The drought may have reignited the discussion about multi-peril crop insurance, but this discussion needs to be about more than just the drought.
This is a risk management tool that can work along side the farm management deposits, low interest loans and the farm innovation fund.
It is also an opportunity to be talking about how multi-peril insurance policies can be better designed to encourage improved farm management that can reduce risk for the farm business, its bank, and the insurer.
Farmers have had trouble justifying the cost of premiums, but this is where a tax off-set, for a limited period such as five years, could help a few more people dip their toe in the water and allow the industry to get a better proof of concept.
When the government is searching for ways to transition farmers away from drought subsidies and into preparedness, it seems crazy it hasn’t already given this option a more serious look.
Especially when there is very little out there in the way of drought support for cropping operations.
The businesses in town that supply those farmers are also effected, so if this option could help build in resilience at the farm level, it will pay back, and, unlike direct drought subsidies, the government will get more tax back sooner.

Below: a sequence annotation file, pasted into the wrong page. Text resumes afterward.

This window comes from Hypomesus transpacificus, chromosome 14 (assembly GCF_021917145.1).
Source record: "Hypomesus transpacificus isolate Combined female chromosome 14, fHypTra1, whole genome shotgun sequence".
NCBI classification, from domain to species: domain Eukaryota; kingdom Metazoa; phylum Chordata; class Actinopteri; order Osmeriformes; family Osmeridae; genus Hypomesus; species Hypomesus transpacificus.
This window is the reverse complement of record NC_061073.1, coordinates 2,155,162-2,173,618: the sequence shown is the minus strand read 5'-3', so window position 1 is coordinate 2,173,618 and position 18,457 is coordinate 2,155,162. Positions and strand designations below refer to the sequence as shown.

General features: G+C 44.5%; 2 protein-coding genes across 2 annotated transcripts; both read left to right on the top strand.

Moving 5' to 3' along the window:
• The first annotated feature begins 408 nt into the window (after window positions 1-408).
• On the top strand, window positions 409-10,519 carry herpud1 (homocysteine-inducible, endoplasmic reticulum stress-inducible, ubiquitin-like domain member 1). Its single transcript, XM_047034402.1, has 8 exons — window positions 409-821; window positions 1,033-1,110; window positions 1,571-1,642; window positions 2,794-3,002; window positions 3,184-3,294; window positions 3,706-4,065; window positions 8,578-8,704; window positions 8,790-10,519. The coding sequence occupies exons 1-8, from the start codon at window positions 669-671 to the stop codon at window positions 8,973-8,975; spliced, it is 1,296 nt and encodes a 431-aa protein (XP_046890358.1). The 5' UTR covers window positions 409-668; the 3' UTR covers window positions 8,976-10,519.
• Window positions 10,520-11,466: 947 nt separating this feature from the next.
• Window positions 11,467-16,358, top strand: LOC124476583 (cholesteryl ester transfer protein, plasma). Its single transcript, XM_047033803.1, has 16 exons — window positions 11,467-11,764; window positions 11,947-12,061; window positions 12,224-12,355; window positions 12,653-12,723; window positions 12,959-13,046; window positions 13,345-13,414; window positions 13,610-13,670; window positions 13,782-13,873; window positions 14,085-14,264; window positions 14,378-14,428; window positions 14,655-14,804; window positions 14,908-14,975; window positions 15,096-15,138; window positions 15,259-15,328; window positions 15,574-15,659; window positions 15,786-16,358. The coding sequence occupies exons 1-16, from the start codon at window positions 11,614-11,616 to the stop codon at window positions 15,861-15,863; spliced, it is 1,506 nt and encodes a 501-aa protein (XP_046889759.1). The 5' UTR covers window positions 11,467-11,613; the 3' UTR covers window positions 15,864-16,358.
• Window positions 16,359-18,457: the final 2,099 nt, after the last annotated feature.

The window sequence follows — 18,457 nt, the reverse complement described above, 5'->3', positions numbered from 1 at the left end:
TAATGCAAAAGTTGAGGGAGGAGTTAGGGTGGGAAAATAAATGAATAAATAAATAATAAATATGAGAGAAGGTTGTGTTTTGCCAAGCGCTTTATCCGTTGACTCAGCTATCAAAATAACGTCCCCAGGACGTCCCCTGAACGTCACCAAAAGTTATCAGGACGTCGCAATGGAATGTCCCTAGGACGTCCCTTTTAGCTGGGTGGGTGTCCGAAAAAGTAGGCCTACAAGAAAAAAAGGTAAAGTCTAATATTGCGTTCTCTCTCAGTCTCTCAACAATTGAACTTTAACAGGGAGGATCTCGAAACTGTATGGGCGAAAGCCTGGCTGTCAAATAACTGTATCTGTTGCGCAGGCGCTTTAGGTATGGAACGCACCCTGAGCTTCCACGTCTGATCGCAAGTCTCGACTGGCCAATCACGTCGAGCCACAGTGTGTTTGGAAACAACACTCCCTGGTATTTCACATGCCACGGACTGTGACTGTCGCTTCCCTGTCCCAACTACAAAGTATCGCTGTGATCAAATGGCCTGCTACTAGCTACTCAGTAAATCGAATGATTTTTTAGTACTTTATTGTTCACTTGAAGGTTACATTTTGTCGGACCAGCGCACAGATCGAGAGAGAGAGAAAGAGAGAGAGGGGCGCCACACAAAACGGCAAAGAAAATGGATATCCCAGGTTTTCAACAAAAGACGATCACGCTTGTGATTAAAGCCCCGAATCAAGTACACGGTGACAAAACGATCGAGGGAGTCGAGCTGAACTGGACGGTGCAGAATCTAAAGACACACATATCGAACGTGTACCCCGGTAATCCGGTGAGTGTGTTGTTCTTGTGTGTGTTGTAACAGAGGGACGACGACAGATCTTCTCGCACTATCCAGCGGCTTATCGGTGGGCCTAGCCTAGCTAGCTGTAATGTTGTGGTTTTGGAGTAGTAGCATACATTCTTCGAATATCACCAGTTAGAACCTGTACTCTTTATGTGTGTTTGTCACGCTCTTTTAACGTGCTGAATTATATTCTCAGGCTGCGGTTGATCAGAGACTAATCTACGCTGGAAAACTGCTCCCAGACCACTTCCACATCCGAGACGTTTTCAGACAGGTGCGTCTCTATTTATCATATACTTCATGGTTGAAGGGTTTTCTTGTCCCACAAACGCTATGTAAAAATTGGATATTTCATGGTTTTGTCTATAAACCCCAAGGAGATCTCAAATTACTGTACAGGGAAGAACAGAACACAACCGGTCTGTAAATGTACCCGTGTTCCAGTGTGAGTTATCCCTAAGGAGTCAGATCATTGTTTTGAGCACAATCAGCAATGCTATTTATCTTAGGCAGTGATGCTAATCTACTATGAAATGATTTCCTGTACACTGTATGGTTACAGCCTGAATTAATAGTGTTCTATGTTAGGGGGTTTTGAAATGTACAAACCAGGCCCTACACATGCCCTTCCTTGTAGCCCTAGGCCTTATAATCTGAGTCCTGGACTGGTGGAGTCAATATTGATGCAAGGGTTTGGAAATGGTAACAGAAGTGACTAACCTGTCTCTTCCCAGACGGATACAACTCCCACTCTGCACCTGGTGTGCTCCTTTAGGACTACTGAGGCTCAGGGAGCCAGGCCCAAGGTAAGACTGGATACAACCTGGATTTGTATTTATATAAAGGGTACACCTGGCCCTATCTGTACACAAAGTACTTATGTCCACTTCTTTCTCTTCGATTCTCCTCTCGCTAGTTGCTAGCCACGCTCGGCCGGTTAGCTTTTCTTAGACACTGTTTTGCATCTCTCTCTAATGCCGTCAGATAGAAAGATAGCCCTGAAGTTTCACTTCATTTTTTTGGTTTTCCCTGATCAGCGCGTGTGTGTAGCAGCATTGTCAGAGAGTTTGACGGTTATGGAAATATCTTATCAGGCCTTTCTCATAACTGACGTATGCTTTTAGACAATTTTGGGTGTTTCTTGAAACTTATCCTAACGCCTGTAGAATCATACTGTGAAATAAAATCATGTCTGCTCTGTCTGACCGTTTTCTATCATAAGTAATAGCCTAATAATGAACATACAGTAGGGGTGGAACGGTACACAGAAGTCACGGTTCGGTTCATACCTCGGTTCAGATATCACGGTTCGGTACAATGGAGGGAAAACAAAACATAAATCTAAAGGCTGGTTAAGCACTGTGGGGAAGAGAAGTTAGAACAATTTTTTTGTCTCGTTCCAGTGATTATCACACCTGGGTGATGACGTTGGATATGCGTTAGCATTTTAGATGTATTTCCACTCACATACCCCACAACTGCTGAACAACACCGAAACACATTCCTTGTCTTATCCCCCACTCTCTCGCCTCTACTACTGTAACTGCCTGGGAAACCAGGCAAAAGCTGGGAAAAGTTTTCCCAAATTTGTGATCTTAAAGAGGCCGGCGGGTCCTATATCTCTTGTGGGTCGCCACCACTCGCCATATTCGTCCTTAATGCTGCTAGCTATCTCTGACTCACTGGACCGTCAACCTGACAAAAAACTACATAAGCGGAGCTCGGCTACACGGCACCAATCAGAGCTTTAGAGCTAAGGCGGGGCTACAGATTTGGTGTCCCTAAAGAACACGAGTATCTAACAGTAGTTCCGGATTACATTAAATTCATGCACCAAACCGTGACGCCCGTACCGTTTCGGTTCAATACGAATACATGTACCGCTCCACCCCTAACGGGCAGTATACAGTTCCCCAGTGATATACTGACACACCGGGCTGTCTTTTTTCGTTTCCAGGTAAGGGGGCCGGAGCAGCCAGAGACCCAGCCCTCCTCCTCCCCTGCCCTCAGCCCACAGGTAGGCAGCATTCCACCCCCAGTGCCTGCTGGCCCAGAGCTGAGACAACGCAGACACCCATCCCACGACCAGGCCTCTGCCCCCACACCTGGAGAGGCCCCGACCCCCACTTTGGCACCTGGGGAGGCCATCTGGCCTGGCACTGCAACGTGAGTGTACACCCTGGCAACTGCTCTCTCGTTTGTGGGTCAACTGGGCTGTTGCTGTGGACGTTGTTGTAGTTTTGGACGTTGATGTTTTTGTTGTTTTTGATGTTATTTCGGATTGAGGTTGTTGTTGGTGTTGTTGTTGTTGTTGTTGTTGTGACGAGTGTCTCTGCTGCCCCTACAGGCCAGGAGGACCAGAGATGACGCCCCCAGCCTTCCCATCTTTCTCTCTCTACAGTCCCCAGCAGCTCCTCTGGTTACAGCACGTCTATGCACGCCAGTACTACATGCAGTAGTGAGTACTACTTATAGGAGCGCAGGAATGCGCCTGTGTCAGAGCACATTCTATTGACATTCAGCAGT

Some areas that might still need looking into are whether the insurers have the right talent on board when setting the policy, especially in making sure the farmer is demonstrating best practice and innovation.
One other area is in the claims trigger process. Are on-farm weather systems that help verify details such as soil moisture at planting, or the severity of a localised frost event trustworthy?
Technology should help fill this gap, and is needed to help build trust into the system for the insurer, and confidence for the farmer, so if they have a genuine claim, it will be honoured.
This type of insurance is certainty around a minimum level of income for the farmer and creates a starting point for planning.
Longer term this has benefits for re-investing in the farm and creates a platform for improved farm practices.
It is in everybody’s interest to harvest a successful crop, so if we can make sure the policies can be structured correctly, then a tax off-set is a good idea.